Toll-like receptors (TLRs) are an important class of pattern recognition receptors (PRRs) that recognize microbial and danger signals. Their downstream signaling upon ligand binding is vital for initiation of the innate immune response. In human and mammalian models, myeloid differentiation factor 88 (MYD88) is known for its central role as an adaptor molecule in interleukin 1 receptor (IL-1R) and TLR signaling. The zebrafish is increasingly used as a complementary model system for disease research and drug screening. Here, we describe a zebrafish line with a truncated version of MyD88 as the first zebrafish mutant for a TLR signaling component. We show that this immune-compromised mutant has a lower survival rate under standard rearing conditions and is more susceptible to challenge with the acute bacterial pathogens Edwardsiella tarda and Salmonella typhimurium. Microarray and quantitative PCR analysis revealed that expression of genes for transcription factors central to innate immunity (including NF-κB and AP-1) and the pro-inflammatory cytokine Il1b, is dependent on MyD88 signaling during these bacterial infections. Nevertheless, expression of immune genes independent of MyD88 in the myd88 mutant line was sufficient to limit growth of an attenuated S. typhimurium strain. In the case of infection with the chronic bacterial pathogen Mycobacterium marinum, we show that MyD88 signaling has an important protective role during early pathogenesis. During mycobacterial infection, the myd88 mutant shows accelerated formation of granuloma-like aggregates and increased bacterial burden, with associated lower induction of genes central to innate immunity. This zebrafish myd88 mutant will be a valuable tool for further study of the role of IL1R and TLR signaling in the innate immunity processes underlying infectious diseases, inflammatory disorders and cancer.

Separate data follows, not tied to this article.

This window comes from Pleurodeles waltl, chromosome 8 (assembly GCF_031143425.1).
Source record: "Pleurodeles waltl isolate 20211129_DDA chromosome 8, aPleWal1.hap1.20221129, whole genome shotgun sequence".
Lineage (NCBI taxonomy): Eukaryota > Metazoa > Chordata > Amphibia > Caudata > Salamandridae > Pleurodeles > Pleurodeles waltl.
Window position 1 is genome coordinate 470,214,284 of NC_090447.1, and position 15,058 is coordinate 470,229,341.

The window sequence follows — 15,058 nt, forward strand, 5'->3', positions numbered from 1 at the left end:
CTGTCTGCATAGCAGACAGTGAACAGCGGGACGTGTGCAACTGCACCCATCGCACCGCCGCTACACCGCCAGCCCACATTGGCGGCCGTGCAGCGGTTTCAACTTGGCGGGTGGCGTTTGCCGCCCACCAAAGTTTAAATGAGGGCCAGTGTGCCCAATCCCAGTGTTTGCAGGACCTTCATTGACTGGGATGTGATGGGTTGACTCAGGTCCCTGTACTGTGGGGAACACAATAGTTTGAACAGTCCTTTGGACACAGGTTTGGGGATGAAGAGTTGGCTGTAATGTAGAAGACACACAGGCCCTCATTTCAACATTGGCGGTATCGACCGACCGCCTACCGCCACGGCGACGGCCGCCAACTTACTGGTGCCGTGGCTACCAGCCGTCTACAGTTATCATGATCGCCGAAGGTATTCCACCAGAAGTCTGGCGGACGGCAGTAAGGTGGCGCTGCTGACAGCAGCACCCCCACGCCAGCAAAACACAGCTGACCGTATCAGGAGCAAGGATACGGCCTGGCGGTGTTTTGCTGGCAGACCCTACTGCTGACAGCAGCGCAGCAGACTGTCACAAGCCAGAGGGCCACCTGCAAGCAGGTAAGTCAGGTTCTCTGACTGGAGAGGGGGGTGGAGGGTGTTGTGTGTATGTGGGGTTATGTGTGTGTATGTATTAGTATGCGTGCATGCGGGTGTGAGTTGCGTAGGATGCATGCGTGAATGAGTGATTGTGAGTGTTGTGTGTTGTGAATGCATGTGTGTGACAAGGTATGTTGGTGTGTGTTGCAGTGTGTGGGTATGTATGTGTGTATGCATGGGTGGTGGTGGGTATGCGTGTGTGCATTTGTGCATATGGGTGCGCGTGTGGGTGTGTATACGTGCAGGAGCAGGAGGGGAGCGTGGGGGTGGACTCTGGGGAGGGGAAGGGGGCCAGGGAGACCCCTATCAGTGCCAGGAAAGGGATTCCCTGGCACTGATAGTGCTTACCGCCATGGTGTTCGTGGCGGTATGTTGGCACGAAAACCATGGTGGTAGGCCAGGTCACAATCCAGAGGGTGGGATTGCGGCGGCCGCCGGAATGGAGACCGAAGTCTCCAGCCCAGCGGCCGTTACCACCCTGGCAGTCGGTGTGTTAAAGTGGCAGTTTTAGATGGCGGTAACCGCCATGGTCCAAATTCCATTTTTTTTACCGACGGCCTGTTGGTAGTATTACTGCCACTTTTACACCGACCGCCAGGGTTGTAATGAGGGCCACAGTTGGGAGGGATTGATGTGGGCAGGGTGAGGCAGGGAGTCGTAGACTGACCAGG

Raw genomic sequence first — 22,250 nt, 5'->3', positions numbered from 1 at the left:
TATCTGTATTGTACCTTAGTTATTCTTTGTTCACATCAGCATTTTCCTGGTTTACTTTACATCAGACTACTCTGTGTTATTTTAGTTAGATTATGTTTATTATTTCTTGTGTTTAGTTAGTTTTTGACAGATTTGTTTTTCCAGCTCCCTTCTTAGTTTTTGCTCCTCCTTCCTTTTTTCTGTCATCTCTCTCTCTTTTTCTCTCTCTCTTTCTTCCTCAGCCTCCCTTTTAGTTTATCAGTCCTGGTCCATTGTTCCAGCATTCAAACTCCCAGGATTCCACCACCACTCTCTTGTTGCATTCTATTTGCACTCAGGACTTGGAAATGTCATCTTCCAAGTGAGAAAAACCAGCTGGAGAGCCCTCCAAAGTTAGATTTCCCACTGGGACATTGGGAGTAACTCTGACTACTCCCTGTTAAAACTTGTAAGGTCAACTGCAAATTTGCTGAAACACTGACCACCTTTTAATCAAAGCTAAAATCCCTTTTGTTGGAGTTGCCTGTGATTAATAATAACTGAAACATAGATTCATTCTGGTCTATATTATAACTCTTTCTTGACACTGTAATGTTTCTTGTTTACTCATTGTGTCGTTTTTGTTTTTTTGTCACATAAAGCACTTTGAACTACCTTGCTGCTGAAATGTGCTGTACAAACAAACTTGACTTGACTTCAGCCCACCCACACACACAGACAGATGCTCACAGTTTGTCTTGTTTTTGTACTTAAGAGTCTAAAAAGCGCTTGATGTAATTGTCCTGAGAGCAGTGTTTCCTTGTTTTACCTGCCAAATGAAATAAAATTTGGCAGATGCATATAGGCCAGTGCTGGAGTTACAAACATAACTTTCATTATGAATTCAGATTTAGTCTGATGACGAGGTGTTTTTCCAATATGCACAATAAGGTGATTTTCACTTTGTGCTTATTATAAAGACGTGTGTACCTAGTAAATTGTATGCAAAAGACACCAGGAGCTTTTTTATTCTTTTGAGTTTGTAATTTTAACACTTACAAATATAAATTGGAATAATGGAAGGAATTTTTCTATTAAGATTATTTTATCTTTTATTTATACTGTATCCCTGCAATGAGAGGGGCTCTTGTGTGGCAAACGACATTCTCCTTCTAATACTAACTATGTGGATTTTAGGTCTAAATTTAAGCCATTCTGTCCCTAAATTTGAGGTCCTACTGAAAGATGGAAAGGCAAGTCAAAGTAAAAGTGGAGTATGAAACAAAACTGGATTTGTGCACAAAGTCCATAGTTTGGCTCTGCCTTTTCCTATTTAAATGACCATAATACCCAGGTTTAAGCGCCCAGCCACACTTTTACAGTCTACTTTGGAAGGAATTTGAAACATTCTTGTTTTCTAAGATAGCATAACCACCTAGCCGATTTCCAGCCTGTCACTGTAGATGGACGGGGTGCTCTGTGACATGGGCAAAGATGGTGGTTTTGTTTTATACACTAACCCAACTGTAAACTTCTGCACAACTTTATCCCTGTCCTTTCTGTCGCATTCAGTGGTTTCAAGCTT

- Received September 9, 2012.
- Accepted January 9, 2013.
This is an Open Access article distributed under the terms of the Creative Commons Attribution Non-Commercial Share Alike License (http://creativecommons.org/licenses/by-nc-sa/3.0), which permits unrestricted non-commercial use, distribution and reproduction in any medium provided that the original work is properly cited and all further distributions of the work or adaptation are subject to the same Creative Commons License terms.